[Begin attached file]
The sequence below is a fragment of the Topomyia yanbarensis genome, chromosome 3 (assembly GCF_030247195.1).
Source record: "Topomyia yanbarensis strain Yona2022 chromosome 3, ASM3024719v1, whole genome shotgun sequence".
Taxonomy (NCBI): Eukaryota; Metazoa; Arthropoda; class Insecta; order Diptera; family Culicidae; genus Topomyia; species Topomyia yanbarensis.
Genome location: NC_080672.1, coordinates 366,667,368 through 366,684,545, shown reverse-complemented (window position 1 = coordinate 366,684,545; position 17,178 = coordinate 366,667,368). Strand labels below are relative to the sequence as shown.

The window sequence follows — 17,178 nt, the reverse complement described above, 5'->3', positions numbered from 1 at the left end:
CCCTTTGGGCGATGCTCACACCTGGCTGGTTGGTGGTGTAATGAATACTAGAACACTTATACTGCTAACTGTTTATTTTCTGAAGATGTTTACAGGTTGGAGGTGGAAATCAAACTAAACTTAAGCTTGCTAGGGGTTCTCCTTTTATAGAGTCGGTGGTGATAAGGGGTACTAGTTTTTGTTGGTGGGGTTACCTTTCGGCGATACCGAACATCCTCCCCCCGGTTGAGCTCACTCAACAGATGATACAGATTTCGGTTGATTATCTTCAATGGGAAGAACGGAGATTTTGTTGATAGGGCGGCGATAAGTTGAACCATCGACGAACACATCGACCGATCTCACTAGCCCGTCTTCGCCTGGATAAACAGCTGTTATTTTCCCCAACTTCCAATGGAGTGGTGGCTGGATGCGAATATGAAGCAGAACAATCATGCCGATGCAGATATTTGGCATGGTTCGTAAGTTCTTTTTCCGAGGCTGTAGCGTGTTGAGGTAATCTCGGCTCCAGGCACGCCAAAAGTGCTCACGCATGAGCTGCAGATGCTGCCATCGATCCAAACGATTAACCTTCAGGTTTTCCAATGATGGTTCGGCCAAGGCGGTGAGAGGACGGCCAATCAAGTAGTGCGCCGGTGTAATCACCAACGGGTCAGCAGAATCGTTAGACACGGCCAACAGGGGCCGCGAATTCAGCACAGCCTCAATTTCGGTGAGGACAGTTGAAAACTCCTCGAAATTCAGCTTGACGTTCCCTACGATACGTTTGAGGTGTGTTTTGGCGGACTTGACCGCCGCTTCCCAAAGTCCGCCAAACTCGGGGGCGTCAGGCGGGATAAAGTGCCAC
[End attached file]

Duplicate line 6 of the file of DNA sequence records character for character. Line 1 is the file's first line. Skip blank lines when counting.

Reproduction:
CCCTTTGGGCGATGCTCACACCTGGCTGGTTGGTGGTGTAATGAATACTAGAACACTTATACTGCTAACTGTTTATTTTCTGAAGATGTTTACAGGTTGGAGGTGGAAATCAAACTAAACTTAAGCTTGCTAGGGGTTCTCCTTTTATAGAGTCGGTGGTGATAAGGGGTACTAGTTTTTGTTGGTGGGGTTACCTTTCGGCGATACCGAACATCCTCCCCCCGGTTGAGCTCACTCAACAGATGATACAGATTTCGGTTGATTATCTTCAATGGGAAGAACGGAGATTTTGTTGATAGGGCGGCGATAAGTTGAACCATCGACGAACACATCGACCGATCTCACTAGCCCGTCTTCGCCTGGATAAACAGCTGTTATTTTCCCCAACTTCCAATGGAGTGGTGGCTGGATGCGAATATGAAGCAGAACAATCATGCCGATGCAGATATTTGGCATGGTTCGTAAGTTCTTTTTCCGAGGCTGTAGCGTGTTGAGGTAATCTCGGCTCCAGGCACGCCAAAAGTGCTCACGCATGAGCTGCAGATGCTGCCATCGATCCAAACGATTAACCTTCAGGTTTTCCAATGATGGTTCGGCCAAGGCGGTGAGAGGACGGCCAATCAAGTAGTGCGCCGGTGTAATCACCAACGGGTCAGCAGAATCGTTAGACACGGCCAACAGGGGCCGCGAATTCAGCACAGCCTCAATTTCGGTGAGGACAGTTGAAAACTCCTCGAAATTCAGCTTGACGTTCCCTACGATACGTTTGAGGTGTGTTTTGGCGGACTTGACCGCCGCTTCCCAAAGTCCGCCAAACTCGGGGGCGTCAGGCGGGATAAAGTGCCAC